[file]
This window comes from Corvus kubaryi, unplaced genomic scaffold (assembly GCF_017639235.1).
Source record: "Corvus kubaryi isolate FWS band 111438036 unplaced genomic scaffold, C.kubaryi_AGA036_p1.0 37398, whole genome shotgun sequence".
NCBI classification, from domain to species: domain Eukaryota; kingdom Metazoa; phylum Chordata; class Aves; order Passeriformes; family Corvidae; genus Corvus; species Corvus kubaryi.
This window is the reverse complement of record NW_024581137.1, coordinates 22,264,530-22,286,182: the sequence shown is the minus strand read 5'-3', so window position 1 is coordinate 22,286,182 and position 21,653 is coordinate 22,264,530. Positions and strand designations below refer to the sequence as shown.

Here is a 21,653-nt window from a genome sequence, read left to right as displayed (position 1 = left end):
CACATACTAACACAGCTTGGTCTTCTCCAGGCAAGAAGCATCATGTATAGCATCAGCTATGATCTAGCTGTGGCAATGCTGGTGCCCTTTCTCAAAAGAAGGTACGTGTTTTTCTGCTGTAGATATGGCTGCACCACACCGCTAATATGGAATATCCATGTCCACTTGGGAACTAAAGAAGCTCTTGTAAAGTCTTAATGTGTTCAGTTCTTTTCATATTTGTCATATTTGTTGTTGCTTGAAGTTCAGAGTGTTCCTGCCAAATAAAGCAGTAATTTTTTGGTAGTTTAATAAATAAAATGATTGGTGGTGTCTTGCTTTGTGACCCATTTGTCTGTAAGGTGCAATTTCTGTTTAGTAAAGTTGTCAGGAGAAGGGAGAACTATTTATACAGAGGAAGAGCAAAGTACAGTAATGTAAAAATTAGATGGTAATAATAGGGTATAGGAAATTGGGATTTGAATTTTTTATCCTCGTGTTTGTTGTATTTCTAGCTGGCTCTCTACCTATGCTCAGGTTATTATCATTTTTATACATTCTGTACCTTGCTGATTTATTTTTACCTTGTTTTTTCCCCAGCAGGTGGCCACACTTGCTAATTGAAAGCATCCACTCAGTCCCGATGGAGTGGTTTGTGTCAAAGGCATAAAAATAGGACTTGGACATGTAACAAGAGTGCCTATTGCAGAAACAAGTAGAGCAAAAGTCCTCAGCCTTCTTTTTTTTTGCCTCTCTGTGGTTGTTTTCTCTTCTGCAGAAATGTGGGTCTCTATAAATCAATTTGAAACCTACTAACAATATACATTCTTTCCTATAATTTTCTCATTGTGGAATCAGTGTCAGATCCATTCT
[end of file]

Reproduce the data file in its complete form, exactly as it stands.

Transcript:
This window comes from Corvus kubaryi, unplaced genomic scaffold (assembly GCF_017639235.1).
Source record: "Corvus kubaryi isolate FWS band 111438036 unplaced genomic scaffold, C.kubaryi_AGA036_p1.0 37398, whole genome shotgun sequence".
NCBI classification, from domain to species: domain Eukaryota; kingdom Metazoa; phylum Chordata; class Aves; order Passeriformes; family Corvidae; genus Corvus; species Corvus kubaryi.
This window is the reverse complement of record NW_024581137.1, coordinates 22,264,530-22,286,182: the sequence shown is the minus strand read 5'-3', so window position 1 is coordinate 22,286,182 and position 21,653 is coordinate 22,264,530. Positions and strand designations below refer to the sequence as shown.

Here is a 21,653-nt window from a genome sequence, read left to right as displayed (position 1 = left end):
CACATACTAACACAGCTTGGTCTTCTCCAGGCAAGAAGCATCATGTATAGCATCAGCTATGATCTAGCTGTGGCAATGCTGGTGCCCTTTCTCAAAAGAAGGTACGTGTTTTTCTGCTGTAGATATGGCTGCACCACACCGCTAATATGGAATATCCATGTCCACTTGGGAACTAAAGAAGCTCTTGTAAAGTCTTAATGTGTTCAGTTCTTTTCATATTTGTCATATTTGTTGTTGCTTGAAGTTCAGAGTGTTCCTGCCAAATAAAGCAGTAATTTTTTGGTAGTTTAATAAATAAAATGATTGGTGGTGTCTTGCTTTGTGACCCATTTGTCTGTAAGGTGCAATTTCTGTTTAGTAAAGTTGTCAGGAGAAGGGAGAACTATTTATACAGAGGAAGAGCAAAGTACAGTAATGTAAAAATTAGATGGTAATAATAGGGTATAGGAAATTGGGATTTGAATTTTTTATCCTCGTGTTTGTTGTATTTCTAGCTGGCTCTCTACCTATGCTCAGGTTATTATCATTTTTATACATTCTGTACCTTGCTGATTTATTTTTACCTTGTTTTTTCCCCAGCAGGTGGCCACACTTGCTAATTGAAAGCATCCACTCAGTCCCGATGGAGTGGTTTGTGTCAAAGGCATAAAAATAGGACTTGGACATGTAACAAGAGTGCCTATTGCAGAAACAAGTAGAGCAAAAGTCCTCAGCCTTCTTTTTTTTTGCCTCTCTGTGGTTGTTTTCTCTTCTGCAGAAATGTGGGTCTCTATAAATCAATTTGAAACCTACTAACAATATACATTCTTTCCTATAATTTTCTCATTGTGGAATCAGTGTCAGATCCATTCT